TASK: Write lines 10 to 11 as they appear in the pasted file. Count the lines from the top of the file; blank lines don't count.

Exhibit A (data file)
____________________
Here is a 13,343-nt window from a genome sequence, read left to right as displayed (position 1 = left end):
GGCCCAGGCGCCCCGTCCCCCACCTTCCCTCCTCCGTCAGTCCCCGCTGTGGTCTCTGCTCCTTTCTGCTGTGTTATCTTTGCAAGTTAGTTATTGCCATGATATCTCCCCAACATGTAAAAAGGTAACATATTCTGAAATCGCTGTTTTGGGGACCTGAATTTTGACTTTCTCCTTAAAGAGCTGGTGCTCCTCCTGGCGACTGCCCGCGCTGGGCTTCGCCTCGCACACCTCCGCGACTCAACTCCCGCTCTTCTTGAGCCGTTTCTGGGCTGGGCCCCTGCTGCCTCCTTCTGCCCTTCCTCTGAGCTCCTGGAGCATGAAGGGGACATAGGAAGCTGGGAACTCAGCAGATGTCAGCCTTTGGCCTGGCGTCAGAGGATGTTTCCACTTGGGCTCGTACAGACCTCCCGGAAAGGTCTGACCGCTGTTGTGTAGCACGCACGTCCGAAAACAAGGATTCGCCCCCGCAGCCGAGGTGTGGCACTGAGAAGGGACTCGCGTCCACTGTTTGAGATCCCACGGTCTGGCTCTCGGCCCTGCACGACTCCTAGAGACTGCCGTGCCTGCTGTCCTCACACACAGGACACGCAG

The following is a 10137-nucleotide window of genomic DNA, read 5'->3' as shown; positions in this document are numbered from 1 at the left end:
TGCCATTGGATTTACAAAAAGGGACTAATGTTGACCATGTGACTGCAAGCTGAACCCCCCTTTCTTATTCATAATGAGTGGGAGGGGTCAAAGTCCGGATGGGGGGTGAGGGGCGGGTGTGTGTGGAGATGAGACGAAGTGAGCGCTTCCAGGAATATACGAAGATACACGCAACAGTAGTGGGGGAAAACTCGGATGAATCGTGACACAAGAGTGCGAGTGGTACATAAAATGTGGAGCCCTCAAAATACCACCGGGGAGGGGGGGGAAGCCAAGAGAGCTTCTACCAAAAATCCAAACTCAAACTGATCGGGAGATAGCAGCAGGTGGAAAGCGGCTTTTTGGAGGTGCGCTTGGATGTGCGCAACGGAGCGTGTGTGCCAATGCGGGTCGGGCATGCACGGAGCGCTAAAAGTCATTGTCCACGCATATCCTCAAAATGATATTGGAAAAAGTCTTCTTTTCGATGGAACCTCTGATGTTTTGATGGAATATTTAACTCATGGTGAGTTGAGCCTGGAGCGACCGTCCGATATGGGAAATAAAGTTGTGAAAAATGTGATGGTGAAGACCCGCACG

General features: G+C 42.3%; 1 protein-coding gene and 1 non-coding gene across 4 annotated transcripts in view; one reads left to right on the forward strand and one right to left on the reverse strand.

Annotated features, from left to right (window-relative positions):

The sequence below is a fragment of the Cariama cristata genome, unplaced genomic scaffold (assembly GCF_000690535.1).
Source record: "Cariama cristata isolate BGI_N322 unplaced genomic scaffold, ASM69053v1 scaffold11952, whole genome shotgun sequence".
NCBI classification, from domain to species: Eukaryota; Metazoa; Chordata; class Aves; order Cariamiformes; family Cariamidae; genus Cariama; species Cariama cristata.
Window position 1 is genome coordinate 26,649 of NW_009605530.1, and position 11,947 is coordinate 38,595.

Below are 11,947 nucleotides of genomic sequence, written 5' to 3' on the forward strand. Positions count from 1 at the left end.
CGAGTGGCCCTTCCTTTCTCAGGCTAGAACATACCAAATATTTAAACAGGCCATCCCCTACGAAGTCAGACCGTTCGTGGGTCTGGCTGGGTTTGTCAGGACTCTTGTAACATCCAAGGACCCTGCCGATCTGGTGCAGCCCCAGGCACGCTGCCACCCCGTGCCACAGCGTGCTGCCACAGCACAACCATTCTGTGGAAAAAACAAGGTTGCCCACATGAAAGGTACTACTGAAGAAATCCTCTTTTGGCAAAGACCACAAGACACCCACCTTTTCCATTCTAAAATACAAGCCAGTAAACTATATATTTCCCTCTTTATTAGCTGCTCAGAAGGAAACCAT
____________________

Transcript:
Window position 1 is genome coordinate 26,649 of NW_009605530.1, and position 11,947 is coordinate 38,595.

Below are 11,947 nucleotides of genomic sequence, written 5' to 3' on the forward strand. Positions count from 1 at the left end.